9 Things you can only see and do in France
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France is renowned for romanticism, creative artistry, and its deep-seated cultural heritage. From the eye-opening tastes of French cuisine to iconic wedding proposals atop the Eiffel Tower, there’s no culture quite like French culture. If you’re looking for an authentic French experience, take a look at nine activities unique to France.

1. Disneyland Paris

Disneyland Paris is the most visited theme park in all of Europe. Located 20 miles east of central Paris, the sprawling entertainment resort has two theme parks, a multi-level entertainment complex, and a full golf course, among several other features.

Each attraction is based on popular Disney franchises. For example, the top five attractions are based on Star Wars, Toy Story, Pirates of the Caribbean, Indiana Jones, and, of course, Frozen.

2. Eiffel Tower

Of course, this list wouldn’t be complete without the inclusion of the Eiffel Tower. One of the tallest man-made structures in the world, the Eiffel Tower is over 1,000 feet tall and made entirely out of wrought iron.

As you ascend, the tower has three main levels, each one more breathtaking than the last. A contemporary restaurant occupies the first level, while the second houses a Michelin-star bistro. The third level features a champagne bar and an observation deck, perfect for watching the sun go down over the backdrop of the city.

3. French cuisine

French cuisine has had a tremendous influence on Western cooking. As a testament to this fact, most Western culinary education bases its standards on French criteria. In 2010, UNESCO added French gastronomy to the list of the world’s “intangible cultural heritage”.

From sauteed steak to snails dipped in garlic butter, the influence of French cuisine can be seen all over the world. More important than the food itself, France has pioneered a high standard of cooking… a standard of quality that the world has taken to like a fish to water.

Photo by Ilnur Kalimullin on Unsplash 

4. French Riviera

Few things in this world are as awe-inspiring as a sunset cruise on the French Riviera. Otherwise known as the Azure Coast, a trip down this Mediterranean coastline is on many a bucket list.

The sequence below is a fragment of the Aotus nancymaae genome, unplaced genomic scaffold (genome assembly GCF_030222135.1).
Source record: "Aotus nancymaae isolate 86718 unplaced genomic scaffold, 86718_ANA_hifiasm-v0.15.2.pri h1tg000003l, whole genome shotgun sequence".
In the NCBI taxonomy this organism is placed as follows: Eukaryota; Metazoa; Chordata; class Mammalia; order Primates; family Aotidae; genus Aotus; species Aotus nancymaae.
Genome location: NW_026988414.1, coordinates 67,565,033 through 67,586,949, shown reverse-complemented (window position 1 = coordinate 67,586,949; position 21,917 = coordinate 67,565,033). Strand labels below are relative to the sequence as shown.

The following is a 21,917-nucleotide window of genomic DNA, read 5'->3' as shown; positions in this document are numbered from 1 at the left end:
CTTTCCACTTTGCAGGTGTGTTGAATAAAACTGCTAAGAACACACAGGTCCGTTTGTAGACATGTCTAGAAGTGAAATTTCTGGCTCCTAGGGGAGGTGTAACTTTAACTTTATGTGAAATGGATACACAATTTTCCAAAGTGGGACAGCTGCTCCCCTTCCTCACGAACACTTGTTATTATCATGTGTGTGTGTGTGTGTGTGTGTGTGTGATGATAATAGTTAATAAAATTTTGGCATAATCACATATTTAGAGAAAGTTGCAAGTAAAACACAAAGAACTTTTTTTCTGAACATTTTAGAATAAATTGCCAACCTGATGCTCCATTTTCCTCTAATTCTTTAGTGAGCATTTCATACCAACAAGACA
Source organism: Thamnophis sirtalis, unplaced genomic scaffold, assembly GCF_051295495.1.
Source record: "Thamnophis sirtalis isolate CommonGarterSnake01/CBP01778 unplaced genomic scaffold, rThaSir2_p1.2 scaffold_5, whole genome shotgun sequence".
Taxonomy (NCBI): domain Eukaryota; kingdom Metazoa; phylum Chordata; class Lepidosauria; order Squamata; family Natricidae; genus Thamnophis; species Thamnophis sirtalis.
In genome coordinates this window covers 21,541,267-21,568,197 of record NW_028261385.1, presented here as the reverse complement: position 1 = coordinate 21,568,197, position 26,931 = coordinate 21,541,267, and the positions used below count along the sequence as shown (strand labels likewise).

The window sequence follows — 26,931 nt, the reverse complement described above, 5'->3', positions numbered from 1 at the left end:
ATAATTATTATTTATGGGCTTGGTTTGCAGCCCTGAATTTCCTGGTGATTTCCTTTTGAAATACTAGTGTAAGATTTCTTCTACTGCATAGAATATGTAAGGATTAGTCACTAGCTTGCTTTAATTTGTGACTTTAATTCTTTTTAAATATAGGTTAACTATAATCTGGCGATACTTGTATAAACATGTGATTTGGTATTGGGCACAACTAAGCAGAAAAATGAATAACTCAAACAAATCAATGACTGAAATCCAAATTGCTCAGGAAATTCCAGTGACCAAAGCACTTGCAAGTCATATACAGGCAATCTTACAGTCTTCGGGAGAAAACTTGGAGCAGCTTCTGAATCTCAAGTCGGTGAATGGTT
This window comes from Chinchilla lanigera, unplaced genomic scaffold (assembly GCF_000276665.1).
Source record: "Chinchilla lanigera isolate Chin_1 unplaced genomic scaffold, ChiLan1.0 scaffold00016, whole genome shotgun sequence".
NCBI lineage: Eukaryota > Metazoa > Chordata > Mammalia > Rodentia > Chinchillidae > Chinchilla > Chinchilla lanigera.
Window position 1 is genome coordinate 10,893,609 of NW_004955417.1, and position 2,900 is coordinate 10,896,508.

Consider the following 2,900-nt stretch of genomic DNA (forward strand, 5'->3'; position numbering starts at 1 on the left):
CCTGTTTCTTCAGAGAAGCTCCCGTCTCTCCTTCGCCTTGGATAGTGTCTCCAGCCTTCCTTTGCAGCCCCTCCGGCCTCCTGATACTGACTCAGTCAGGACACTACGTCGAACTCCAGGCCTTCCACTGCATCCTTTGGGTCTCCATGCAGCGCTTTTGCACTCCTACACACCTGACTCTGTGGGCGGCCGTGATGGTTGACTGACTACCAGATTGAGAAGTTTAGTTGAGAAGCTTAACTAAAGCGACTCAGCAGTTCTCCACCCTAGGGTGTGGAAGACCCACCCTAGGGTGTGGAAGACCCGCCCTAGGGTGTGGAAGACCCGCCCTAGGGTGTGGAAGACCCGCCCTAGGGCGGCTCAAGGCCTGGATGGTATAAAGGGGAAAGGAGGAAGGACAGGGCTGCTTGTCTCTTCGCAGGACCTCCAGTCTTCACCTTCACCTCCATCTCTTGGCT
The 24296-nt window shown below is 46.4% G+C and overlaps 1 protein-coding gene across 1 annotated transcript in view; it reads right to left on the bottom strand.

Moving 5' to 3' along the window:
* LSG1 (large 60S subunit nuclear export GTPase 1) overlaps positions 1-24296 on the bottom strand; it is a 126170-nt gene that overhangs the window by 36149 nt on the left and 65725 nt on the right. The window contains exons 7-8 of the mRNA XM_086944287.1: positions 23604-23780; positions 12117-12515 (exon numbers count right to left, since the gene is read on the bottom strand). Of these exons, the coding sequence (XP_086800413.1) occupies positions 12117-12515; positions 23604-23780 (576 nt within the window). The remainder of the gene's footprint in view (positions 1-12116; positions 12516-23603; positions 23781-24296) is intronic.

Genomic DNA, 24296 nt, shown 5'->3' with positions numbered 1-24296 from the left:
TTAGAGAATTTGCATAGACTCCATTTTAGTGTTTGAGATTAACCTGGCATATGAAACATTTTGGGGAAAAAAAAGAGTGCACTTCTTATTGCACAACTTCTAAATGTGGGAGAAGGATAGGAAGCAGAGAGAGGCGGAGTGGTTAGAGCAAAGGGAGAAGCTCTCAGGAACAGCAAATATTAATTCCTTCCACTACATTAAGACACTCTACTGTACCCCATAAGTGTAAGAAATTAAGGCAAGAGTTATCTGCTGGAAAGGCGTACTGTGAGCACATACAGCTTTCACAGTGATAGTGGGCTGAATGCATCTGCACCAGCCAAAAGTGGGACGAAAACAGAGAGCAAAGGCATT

More than 14 million tourists visit the area every year, with more than half of them coming from abroad. A major draw for the area is that the weather remains warm and sunny for nearly the entire year. There are 18 golf courses and 14 ski resorts, along with over 3,000 restaurants.

5. The Louvre

Aside from being a historic landmark, the Louvre is the world’s most frequently visited museum. Despite lockdowns and travel restrictions, over 10 million people visited the Louvre in the last two years.

Situated in central Paris, the Louvre houses hundreds of thousands of historical artifacts. These artifacts are spread across eight departments, namely: Egyptian Antiquities; Near Eastern Antiquities; Greek, Etruscan, and Roman Antiquities; Islamic Art; Paintings; Prints and Drawings.

6. Mont Blanc

Mont Blanc, or ‘white mountain’ translated, is the highest mountain in Western Europe. Thanks to its high altitude and cold climate, it’s a popular destination for a number of outdoor activities such as hiking, climbing, skiing, and snowboarding.

There are three towns in the area surrounding the peak, Saint-Gervais-Les-Bains, Chamonix and Courmayeur which is on the Italian side. Chamonix was the home of the first Winter Olympics, all the way back in 1924.

Photo by Chris Karidis on Unsplash

7. Moulin Rouge

Found within the Pigalle district of Paris, the Moulin Rouge’s signature red windmill is hard to miss. As the official birthplace of cabaret, Moulin Rouge has delighted theater audiences for more than a century.

Together with the cabaret itself, the can-can dance owes its existence to Moulin Rouge. The theater is considered a cultural cornerstone of France, thanks to its immense contributions towards the growth of cabaret.

8. Notre-Dame

The Notre-Dame Cathedral, also known as Notre-Dame de Paris, is one of France’s most widely recognized symbols, and one of the world’s finest examples of gothic architecture. The cathedral is a popular tourist attraction, visited by over 12 million people per year.

Over time, many portions of the original architecture have been rebuilt. However, there are still many relics on display, including some of Christianity’s most important treasures like the Crown of Thorns, a nail from the true cross, and several 17th-century altarpieces.

9. Palace of Versailles

The Palace of Versaille is situated about 12 miles west of Paris. It’s an incredibly elegant structure, made all the more prominent thanks to the fact that it’s surrounded by natural beauty. The architectural opulence on display draws almost 15 million people a year.

Originally a hunting lodge back in the early 1600s, the structure was upgraded at the turn of the 17th century. It became a residence for royalty until the French Revolution led to its deterioration. It was restored in the 1830s and is now a UNESCO World Heritage Site.

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